My six-year-old son and I were talking this week about his three-year-old sister. He was telling me how frustrating he finds her, and I get that. She’s three, after all. But I told him some stories about my own childhood and my own sisters, and while I don’t expect to see a relationship like mine with my younger sister onscreen, it’s a bit surprising that no one ever quite seems to get the feel of my relationship with my older sister, which I feel is more common. I don’t know. Even when siblings are shown, their relationships are more straightforward than I feel real sibling relationships are.
This isn’t even extraordinary circumstances. I’m not talking about my younger children’s relationship with their much older half-sister, whom I gave up for adoption the day after she was born. I’m talking about my relationship with my older sister, Simon and Irene’s relationships with each other, and frankly the sort of sibling relationship I’ve seen in a lot of my friends. It feels as though most shows and movies seem to think that you only feel one way toward your sibling at a time, for one thing.
Even when we were small, I could love and hate my sister at the same time. We never really fought over my mother’s affections—well, for one, I just assumed that our younger sister was my mother’s favourite. I also knew my older sister was less complicated for Mom than I was, so there wasn’t that. I will say there was a certain amount of desitre on my part for other family members to pay more attention to me, but not Mom. Dad might have been different, but he died when we were young.
In movies, there’s always The Smart One, The Pretty One, and so forth. As if every child in the family had a distinct personality that was completely different from every other child in the family. And it’s true that my son is emotional and impulsive, while my daughter is completely mellow most of the time, but other than that, they have a lot of similarities. For one, we were raised by the same mother and share a lot of the same genetics; you’d expect at least a certain similarity.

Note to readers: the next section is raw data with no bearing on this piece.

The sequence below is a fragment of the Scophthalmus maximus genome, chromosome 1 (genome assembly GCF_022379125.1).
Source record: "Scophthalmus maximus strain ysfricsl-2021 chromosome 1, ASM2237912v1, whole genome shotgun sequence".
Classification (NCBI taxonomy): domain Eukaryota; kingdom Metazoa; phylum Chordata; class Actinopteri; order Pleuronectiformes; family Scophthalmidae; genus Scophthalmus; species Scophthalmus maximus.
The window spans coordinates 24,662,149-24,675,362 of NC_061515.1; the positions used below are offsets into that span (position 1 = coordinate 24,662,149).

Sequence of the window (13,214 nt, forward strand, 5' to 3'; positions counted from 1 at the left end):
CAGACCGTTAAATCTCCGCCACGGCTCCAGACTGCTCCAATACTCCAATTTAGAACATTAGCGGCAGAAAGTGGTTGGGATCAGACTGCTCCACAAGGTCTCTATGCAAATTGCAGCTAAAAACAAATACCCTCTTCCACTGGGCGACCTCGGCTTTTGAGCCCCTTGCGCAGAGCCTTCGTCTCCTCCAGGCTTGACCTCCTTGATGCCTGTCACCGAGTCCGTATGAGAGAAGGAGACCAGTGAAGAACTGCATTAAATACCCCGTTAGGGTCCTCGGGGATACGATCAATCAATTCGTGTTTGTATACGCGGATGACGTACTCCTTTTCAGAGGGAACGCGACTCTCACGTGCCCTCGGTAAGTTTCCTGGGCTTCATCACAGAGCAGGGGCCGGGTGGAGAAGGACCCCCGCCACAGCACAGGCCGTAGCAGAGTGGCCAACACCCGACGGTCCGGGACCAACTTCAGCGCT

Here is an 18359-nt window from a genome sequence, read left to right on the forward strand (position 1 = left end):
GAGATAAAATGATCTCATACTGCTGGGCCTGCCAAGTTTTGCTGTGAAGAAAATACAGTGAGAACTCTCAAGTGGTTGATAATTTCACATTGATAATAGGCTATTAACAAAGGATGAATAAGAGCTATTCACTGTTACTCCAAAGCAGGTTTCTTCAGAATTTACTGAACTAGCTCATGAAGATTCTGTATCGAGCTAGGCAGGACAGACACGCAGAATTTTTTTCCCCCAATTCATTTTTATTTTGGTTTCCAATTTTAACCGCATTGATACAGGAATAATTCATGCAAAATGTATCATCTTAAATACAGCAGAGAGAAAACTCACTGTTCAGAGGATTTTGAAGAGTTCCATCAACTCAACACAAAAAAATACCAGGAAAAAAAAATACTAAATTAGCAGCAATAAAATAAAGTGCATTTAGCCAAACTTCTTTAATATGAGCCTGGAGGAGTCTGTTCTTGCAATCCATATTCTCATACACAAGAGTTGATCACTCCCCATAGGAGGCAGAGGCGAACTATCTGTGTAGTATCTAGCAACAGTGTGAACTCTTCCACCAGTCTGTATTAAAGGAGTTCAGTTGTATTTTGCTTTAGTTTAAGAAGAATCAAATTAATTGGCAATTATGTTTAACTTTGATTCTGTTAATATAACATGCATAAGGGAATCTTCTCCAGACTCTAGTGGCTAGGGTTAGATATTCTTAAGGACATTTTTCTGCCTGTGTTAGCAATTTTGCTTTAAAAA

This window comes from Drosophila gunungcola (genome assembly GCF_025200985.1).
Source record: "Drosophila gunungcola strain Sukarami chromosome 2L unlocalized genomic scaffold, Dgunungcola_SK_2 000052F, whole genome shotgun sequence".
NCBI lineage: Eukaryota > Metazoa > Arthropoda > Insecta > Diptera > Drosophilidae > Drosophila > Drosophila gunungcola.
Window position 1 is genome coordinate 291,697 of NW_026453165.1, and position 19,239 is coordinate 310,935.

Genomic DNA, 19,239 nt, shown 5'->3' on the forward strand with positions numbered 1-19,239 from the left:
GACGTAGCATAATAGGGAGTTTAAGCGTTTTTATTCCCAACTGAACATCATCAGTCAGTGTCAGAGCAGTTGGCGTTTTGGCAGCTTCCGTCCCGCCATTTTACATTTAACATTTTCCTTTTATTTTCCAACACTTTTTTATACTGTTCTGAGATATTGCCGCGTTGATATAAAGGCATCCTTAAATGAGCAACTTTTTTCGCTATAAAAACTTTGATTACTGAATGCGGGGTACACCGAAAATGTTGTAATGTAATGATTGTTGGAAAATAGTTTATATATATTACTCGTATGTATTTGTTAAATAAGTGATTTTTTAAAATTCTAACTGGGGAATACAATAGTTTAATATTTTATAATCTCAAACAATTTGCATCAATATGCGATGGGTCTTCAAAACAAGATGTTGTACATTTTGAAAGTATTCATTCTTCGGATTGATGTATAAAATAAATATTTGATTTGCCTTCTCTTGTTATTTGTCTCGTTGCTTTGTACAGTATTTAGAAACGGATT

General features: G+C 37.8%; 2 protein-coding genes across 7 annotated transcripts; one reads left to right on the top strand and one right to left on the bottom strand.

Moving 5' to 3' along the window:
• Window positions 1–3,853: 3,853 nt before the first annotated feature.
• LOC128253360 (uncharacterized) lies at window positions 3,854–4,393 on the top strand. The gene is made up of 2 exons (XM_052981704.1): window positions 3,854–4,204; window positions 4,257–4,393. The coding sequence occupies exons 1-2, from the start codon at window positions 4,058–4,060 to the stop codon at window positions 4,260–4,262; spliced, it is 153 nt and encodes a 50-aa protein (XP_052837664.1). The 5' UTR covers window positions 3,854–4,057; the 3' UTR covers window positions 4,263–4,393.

I keep thinking of things like Sweet Valley High, where the sisters go from being basically the same person—extremely common with pop culture twins, and I grant you I’ve known a set of two of twins like that—to being exact opposites in essentially every way. Or Dirty Dancing, where you’ve got the intelligent, politically aware one and the frivolous, vain one. Or 16 Candles, where—okay, none of the kids are particularly well-drawn as characters except one, and there’s one sibling you could forget entirely. (Hey, do you remember that there’s a third daughter in that family?) But also none of them like one another.
It’s strange to me every time I realize that there’s yet another basic aspect of human life that somehow doesn’t show up in media. Books, some—Beverly Cleary, who turned 104 this week, is particularly adept at it—but seldom in movies and TV. I get that there are some things in the world that scriptwriters have less familiarity with than I, but are they all only children?